Fannie Flagg

From Bhamwiki
Revision as of 13:16, 17 February 2020 by Dystopos (Talk | contribs)

(diff) ← Older revision | Latest revision (diff) | Newer revision → (diff)
Jump to: navigation, search
Fannie Flagg

Fannie Flagg (born September 21, 1944 in Birmingham) is an author and actress.

Flagg was born Patricia Neal to Bill and Marion Neal and yearned for the spotlight at an early age. Since her father and grandfather were both projectionists, she grew up around movies and learned to operate actual spotlights. She wrote and staged a play called "The Whoopee Girl" when she was eight years old, but got in serious trouble for using the word "martini" in the script. She started working with the Town and Gown Theatre, first as a spotlight operator, then as an actress, when she was 15. Her stage debut was as an old lady in "On the Town." She joined the actor's guild at 18 and adopted the stage name "Fannie Flag" to distinguish herself from the screen-actress Patricia Neal. Her grandfather suggested the first name, and her friend Mary Hurt came up with the surname.

Neal entered seven consecutive Miss Alabama pageants (winning "Miss Congeniality" in the seventh). She started writing sketches and doing slapstick weather reports for local television while still a teenager and quickly earned her own time slots doing commercials, promotional events and introducing movies. After graduating from Ramsay High School she became well-known to the Birmingham public as co-host of WBRC 6's "Morning Show" with Joe Langston and Tom York in the 1960s

Fannie Flagg in the 1960s

In 1964 she was hired as a staff writer for Allen Funt's Candid Camera and gradually, because of her Southern charm and biting wit, began to appear regularly on game shows such as the Match Game and Password. She also recorded two full-length comedy albums on major labels. She made her screen debut as an actress in Bob Rafelson's 1970 film Five Easy Pieces and later served as his guide to Birmingham when he made Stay Hungry in 1975. She also had small parts in Rabbit Test, Grease, and the television show Wonder Woman.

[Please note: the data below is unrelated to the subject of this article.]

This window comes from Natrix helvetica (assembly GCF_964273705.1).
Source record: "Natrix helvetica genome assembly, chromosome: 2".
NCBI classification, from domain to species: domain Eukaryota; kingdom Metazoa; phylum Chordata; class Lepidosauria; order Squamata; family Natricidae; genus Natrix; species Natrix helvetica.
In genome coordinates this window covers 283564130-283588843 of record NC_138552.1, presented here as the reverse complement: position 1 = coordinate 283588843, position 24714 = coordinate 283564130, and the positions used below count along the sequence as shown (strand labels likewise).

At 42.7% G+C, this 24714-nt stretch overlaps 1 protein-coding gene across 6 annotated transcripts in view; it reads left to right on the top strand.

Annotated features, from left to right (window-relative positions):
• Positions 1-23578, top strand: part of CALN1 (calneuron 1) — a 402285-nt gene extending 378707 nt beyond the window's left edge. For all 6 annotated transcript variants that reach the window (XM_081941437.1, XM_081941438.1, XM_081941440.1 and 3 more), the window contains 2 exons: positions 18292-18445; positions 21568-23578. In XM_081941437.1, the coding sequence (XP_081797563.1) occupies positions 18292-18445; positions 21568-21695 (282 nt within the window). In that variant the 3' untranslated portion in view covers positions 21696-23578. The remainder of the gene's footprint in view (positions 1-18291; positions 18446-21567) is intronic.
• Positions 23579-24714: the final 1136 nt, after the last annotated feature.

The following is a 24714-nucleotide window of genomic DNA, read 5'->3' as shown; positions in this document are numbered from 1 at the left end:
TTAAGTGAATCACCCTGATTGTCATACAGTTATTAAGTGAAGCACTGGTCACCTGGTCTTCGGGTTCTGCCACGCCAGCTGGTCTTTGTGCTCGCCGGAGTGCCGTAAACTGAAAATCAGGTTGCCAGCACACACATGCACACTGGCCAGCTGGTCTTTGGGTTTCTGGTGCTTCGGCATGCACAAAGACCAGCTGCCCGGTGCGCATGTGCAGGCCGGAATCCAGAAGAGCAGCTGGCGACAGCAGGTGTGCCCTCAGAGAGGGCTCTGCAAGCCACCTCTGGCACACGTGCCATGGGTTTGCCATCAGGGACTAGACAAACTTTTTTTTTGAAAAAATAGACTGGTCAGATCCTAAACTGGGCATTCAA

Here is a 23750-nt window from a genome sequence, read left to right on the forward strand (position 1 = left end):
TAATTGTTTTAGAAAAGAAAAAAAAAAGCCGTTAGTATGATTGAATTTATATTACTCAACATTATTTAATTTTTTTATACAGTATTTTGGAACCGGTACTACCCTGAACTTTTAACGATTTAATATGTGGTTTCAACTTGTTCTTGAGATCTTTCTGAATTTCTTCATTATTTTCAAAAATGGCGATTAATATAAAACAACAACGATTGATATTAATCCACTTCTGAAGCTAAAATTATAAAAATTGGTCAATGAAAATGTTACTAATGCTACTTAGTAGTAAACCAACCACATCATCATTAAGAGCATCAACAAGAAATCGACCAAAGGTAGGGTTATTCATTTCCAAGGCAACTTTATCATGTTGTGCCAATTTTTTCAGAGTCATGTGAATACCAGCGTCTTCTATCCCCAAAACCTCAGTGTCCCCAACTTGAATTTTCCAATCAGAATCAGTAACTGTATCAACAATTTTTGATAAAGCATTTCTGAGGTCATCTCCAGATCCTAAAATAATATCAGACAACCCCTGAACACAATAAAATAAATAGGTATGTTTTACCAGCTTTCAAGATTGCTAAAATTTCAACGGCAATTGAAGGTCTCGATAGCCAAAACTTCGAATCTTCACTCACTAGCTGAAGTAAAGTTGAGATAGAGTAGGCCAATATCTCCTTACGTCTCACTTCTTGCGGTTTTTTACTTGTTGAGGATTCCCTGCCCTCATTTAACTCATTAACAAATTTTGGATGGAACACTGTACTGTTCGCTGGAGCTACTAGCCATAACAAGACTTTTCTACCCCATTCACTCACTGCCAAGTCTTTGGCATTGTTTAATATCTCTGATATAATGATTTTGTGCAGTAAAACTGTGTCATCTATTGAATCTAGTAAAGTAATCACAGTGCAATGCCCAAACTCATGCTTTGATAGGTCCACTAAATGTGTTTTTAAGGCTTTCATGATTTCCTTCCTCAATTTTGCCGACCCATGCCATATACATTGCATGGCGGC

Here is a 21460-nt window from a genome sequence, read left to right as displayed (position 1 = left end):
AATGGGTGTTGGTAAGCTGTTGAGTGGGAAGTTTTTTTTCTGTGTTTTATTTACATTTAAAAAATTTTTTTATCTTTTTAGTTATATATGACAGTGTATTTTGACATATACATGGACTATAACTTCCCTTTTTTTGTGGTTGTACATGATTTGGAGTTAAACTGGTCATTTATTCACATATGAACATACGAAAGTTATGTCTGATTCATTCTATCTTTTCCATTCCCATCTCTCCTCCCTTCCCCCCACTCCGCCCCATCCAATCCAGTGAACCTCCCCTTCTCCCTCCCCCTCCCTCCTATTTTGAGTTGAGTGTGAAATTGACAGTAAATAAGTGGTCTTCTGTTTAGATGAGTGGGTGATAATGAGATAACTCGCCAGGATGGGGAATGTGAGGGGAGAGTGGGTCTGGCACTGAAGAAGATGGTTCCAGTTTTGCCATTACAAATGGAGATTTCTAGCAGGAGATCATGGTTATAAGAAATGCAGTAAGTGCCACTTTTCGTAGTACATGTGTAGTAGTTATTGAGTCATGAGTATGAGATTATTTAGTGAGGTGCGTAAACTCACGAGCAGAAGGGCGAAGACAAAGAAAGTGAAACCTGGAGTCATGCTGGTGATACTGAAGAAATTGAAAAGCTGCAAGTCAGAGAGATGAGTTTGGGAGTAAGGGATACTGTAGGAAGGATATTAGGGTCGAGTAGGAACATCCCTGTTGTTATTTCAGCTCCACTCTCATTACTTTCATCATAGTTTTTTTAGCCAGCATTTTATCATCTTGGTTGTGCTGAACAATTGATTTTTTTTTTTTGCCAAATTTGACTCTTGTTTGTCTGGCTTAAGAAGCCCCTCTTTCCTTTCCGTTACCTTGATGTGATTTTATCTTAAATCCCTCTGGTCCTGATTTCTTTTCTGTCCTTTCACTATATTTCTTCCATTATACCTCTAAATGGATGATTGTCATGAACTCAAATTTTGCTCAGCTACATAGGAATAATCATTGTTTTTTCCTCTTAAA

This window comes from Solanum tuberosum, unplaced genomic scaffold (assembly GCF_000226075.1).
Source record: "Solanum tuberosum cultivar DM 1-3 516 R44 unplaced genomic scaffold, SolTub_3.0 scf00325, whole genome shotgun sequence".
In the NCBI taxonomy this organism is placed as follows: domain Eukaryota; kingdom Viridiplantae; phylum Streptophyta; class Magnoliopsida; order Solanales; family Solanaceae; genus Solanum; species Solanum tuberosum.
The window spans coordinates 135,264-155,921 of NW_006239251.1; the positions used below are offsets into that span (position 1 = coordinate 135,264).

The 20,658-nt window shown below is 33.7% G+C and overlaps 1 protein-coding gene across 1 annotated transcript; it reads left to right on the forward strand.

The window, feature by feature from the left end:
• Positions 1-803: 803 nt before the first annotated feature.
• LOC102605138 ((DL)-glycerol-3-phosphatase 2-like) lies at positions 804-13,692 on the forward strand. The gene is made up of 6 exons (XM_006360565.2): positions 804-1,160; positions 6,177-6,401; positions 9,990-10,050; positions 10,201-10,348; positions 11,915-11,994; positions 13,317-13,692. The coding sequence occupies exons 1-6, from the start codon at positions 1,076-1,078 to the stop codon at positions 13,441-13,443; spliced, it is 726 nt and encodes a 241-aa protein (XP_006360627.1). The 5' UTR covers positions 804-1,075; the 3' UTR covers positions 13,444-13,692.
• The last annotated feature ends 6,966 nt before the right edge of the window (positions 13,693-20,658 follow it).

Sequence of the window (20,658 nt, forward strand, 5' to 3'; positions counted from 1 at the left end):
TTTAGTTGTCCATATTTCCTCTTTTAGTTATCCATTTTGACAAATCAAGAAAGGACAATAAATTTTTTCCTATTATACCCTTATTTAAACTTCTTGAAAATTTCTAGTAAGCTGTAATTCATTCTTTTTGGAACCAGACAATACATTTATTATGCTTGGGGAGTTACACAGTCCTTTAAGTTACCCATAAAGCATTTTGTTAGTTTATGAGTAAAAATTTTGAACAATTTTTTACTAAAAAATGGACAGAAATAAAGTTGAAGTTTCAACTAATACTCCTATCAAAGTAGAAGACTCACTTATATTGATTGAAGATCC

In the 1980s Flagg turned seriously toward writing. Her first novel Coming Attractions was published in 1981. It was followed six years later with the break-out 36-week New York Times best seller Fried Green Tomatoes at the Whistle Stop Cafe, which was nominated for a Pulitzer Prize. She adapted the story, which was inspired by her memories of the Irondale Cafe, into an Oscar-nominated screenplay for the hit film Fried Green Tomatoes (1991). Since then she has published a series of well-received novels for Random House. Flagg was awarded a star on the Alabama Walk of Fame in 1989.

Flagg has spoken publicly about her struggles with dyslexia and her continuing difficulty with spelling which kept her from pursuing writing seriously for a long time. At one time, Flagg was linked in the press (and reported to have been married) to actor Dick Sargent, who, prior to his death in 1994, revealed that he was gay. Flagg has been open about her own homosexuality after being outed by long-time companion and fellow novelist Rita Mae Brown. Flagg divides her time between homes in Alabama and California.



  • Five Easy Pieces (1970)
  • Some of My Best Friends Are (1971)
  • Stay Hungry (1976)
  • Rabbit Test (1978)
  • Grease (1978)
  • My Best Friend is a Vampire (1988)
  • Fried Green Tomatoes (1991)
  • Crazy in Alabama (1999)


  • Carlton, Bob (April 10, 2007) "She was born for the spotlight." Birmingham News
  • Carlton, Bob (November 7, 2010) "Fannie Flagg's new book is 'a love letter' to her hometown of Birmingham." Birmingham News

External links